Clark County’s job market showed no signs of speeding up in June, the region’s labor economist reported Tuesday. However, “at least it was moving in the right direction,” wrote Scott Bailey, in his “Southwest Washington Labor Market News” report, as seasonal hiring in construction and manufacturing — among other sectors — fattened payrolls by 600 jobs from May to June.
The year-over-year numbers, however, underscored the slowness of the area’s labor market. Dragged down by layoffs in the public sector, Clark County’s economy added a net 800 jobs in the 12 months through June — an annualized growth rate of merely 0.6 percent.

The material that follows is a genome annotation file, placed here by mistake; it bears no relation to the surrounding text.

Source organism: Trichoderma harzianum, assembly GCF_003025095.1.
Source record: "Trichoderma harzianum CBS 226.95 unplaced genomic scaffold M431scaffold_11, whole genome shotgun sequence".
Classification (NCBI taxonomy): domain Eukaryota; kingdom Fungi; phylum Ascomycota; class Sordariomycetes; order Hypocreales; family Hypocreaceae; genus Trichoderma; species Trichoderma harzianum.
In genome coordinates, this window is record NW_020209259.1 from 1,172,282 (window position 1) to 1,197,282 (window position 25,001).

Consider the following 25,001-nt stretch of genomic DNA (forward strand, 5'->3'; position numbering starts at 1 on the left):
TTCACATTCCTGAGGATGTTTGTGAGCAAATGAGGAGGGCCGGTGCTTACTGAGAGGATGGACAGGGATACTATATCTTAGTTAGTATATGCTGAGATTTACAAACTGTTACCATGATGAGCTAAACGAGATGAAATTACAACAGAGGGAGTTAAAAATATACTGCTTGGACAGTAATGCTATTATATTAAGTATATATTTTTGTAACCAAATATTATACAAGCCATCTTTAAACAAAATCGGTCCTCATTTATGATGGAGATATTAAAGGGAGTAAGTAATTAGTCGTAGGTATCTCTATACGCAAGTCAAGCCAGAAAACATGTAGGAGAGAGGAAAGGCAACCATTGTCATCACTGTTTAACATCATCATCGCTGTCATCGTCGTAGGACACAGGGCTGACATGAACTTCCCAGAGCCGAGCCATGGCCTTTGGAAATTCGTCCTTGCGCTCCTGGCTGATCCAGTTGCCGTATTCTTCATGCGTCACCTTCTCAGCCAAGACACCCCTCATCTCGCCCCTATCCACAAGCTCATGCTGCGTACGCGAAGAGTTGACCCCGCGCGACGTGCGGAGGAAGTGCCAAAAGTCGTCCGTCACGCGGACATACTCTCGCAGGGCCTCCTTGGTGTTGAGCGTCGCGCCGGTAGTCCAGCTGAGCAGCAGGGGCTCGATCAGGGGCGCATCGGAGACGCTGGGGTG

The situation left the county with a preliminary unemployment rate of 9.1 percent in June. But that jobless rate is expected to be revised upward to roughly 11 percent to account for unemployed Clark County residents who previously worked in Oregon.
That’s what happened to May’s unemployment rate, which was revamped from an initial 9.4 percent to 11.2 percent.
On the bright side: May’s revised jobless rate was nearly two points lower than the 13.1 percent recorded in May 2011. “Most of the drop was due to an increase in employment,” according to Bailey, “but a small portion was a result of workers dropping out of the labor market.”